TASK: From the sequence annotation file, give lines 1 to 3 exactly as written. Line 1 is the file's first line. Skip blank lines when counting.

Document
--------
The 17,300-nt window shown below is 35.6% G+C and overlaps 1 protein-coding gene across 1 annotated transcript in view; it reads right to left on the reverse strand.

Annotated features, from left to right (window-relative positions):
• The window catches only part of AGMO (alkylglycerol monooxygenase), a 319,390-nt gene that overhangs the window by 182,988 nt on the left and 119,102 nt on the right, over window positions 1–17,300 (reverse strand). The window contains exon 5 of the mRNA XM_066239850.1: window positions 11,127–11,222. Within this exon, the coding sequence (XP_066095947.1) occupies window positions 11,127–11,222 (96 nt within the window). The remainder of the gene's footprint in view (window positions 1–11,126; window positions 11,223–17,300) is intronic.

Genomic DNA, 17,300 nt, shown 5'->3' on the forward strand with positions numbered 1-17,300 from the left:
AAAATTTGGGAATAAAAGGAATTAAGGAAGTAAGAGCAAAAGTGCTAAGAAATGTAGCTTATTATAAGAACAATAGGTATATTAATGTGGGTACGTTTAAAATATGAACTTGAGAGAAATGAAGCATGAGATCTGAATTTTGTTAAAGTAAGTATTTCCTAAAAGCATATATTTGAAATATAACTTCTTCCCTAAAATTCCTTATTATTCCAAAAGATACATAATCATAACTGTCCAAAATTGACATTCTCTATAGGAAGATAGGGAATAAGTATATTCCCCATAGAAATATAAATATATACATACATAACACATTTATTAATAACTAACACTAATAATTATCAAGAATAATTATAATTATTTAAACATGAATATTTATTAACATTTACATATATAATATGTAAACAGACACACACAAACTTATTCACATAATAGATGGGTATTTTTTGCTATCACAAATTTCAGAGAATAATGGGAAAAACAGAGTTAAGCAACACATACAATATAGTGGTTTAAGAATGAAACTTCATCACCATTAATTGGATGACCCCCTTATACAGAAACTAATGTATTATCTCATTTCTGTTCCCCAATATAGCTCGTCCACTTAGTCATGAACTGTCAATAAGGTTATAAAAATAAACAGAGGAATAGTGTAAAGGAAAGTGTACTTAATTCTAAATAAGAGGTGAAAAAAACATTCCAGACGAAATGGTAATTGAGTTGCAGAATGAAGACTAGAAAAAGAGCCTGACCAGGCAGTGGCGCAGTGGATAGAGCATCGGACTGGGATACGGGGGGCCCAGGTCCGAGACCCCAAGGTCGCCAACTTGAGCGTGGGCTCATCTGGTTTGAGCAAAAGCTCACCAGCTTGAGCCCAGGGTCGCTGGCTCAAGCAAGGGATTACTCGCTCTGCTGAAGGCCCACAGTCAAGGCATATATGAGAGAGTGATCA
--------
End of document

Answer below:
The 17,300-nt window shown below is 35.6% G+C and overlaps 1 protein-coding gene across 1 annotated transcript in view; it reads right to left on the reverse strand.

Annotated features, from left to right (window-relative positions):
• The window catches only part of AGMO (alkylglycerol monooxygenase), a 319,390-nt gene that overhangs the window by 182,988 nt on the left and 119,102 nt on the right, over window positions 1–17,300 (reverse strand). The window contains exon 5 of the mRNA XM_066239850.1: window positions 11,127–11,222. Within this exon, the coding sequence (XP_066095947.1) occupies window positions 11,127–11,222 (96 nt within the window). The remainder of the gene's footprint in view (window positions 1–11,126; window positions 11,223–17,300) is intronic.